S.T. VanAirsdale from MovieLine had total faith in Michelle Williams in My Week with Marilyn:
"It almost wouldn’t be the New York Film Festival these days without Michelle Williams, whose My Week With Marilyn marks the actress’s fourth effort in five years to grace Manhattan’s venerated fall-movie showcase. It’s inarguably her highest-profile work to splash down here — a world premiere debuting in the festival’s prestigious Centerpiece slot, glowing with awards-season ambition and hinging almost entirely on Williams’s risky interpretation of Marilyn Monroe. But come on: We’re talking about Michelle Williams here. Of course she pulled it off. My Week with Marilyn succeeds as a loving movie about movie love — the lightness of its bliss, the heartache of its illusions."
Steve Dollar from GreenCine raved about the Nikkatsu Centennial:
"Programs like the 37-title Nikkatsu retrospective—evocatively billed as "Velvet Bullets and Steel Kisses"—can feel practically revolutionary. The series, which celebrates the Japanese movie factory's centennial, runs through Oct. 16 and boasts a ton of classics. The sidebar is peppered with nearly impossible to see rediscoveries: early silent films like 1927's A Diary of Chuji's Travels and harshly realistic World War II dramas like Mud and Soldiers. Nikkatsu shifted into independent production in 1954, leaving behind such propaganda to reflect the influence of Western pop culture, allowing its directors an extraordinary range of creative freedom to manufacture taboo-busting eye candy."
indieWIRE's Oliver Lyttelton spoke about Steve McQueen's Shame:
"It’s no surprise considering how spectacularly good his feature debut “Hunger” was, but Steve McQueen‘s “Shame” has marched through Venice, Telluride and Toronto, winning more and more fans along the way. And while there’s a few months yet to come, we’re almost certain that it’ll appear high up on a number of year-end lists of Playlist staffers come the end of 2011. Reteaming the British director with his “Hunger” star Michael Fassbender, along with “An Education” Oscar-nominee Carey Mulligan, it’s an immaculately made, firmly controlled, no-holds-barred look at the life of a lonely thirtysomething who seeks solace in a string of anonymous sexual encounters. After its festival triumphs so far, it screened a few days ago at the New York Film Festival, an appropriate bow for a film one of the best Big Apple movies in a long while."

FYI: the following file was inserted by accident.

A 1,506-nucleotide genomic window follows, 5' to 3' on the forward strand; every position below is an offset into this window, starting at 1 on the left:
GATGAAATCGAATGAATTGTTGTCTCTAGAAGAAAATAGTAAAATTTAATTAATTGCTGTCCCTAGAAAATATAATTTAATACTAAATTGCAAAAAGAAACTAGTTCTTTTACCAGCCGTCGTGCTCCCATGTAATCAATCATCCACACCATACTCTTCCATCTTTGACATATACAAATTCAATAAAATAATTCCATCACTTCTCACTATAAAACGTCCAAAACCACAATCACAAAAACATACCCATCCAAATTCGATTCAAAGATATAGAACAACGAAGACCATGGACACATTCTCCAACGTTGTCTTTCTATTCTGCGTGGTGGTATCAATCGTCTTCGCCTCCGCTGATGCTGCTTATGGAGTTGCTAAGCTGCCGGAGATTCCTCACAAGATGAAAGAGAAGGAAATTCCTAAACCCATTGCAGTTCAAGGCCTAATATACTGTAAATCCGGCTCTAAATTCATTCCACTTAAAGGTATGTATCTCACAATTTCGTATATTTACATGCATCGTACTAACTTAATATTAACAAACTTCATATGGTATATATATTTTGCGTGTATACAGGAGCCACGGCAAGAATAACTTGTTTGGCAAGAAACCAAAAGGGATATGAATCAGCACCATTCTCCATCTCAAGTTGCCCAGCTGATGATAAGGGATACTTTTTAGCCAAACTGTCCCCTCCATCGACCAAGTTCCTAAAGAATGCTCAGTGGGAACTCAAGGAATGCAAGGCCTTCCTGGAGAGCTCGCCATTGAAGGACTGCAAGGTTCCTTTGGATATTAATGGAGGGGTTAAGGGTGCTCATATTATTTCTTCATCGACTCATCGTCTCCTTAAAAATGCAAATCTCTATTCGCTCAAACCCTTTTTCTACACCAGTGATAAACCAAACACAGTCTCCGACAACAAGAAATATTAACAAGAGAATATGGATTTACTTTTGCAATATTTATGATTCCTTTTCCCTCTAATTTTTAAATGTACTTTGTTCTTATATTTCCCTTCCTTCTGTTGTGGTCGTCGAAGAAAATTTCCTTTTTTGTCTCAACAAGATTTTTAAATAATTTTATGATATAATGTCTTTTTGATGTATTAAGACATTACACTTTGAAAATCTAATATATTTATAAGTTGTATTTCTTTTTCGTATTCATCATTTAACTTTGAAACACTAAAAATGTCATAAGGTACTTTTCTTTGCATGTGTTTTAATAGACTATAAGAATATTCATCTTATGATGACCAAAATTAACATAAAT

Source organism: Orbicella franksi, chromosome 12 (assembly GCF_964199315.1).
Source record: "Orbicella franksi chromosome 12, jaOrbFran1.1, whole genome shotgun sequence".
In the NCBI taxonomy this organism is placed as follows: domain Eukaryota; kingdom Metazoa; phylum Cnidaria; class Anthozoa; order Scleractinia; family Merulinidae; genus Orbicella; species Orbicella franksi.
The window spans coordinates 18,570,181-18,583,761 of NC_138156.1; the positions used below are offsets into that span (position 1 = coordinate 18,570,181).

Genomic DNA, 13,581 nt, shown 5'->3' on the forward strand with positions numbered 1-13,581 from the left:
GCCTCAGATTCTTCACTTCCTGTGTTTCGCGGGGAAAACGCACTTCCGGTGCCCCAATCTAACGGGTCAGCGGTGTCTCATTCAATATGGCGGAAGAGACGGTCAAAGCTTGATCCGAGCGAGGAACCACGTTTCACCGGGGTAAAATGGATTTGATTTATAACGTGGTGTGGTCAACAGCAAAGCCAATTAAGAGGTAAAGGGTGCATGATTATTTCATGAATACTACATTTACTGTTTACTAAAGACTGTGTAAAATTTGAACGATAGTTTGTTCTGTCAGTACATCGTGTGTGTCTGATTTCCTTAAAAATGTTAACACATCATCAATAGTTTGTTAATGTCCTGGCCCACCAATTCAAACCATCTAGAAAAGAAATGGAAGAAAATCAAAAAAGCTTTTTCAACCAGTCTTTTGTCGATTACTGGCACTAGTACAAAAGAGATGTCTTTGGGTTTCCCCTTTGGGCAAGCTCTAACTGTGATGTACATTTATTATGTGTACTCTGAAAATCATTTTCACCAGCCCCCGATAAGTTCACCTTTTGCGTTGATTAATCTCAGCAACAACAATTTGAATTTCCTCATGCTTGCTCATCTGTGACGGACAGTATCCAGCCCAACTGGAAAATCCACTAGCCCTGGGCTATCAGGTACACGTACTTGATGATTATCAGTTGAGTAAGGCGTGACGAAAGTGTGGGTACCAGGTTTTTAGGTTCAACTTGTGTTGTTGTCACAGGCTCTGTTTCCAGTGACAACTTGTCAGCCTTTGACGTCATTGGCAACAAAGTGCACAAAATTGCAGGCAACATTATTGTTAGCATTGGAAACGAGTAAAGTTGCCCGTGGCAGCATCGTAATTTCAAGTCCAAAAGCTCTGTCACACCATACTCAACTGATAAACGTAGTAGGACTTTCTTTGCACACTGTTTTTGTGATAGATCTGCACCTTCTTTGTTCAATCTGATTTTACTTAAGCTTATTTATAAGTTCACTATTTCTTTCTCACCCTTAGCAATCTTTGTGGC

indieWIRE's Eric Kohn lauded experimental festival "Views from the Avant-Garde":
“'There are some situations that leave you utterly speechless,” says one of the committed performers in Wim Wenders’ fine 3-D dance movie “Pina,” screening this week at the New York Film Festival. But that could just as easily apply to the other 3-D event at this year’s festival, the transcendent “Upending” playing in the Views from the Avant Garde sidebar, not to mention many of the other outstanding works that screened on Friday to kick off the program."
Sara Hemrajani from The Film Pilgram praised the performances in Martha Marcy May Marlene:
"Given the challenge of being the sole focal point and main lead, Olsen does a brilliant job. Her face conveys every flicker of emotion and she subtly maintains an onscreen presence in spite of the sparse dialogue. And In the thankless role of Patrick, the cult’s patriarch, John Hawkes is superb. Sinewy and dressed grungy jeans, he is simultaneously compassionate, menacing and creepy. With his mellow voice and firm stare, he brainwashes people into forgetting reality and indoctrinates others into his twisted family."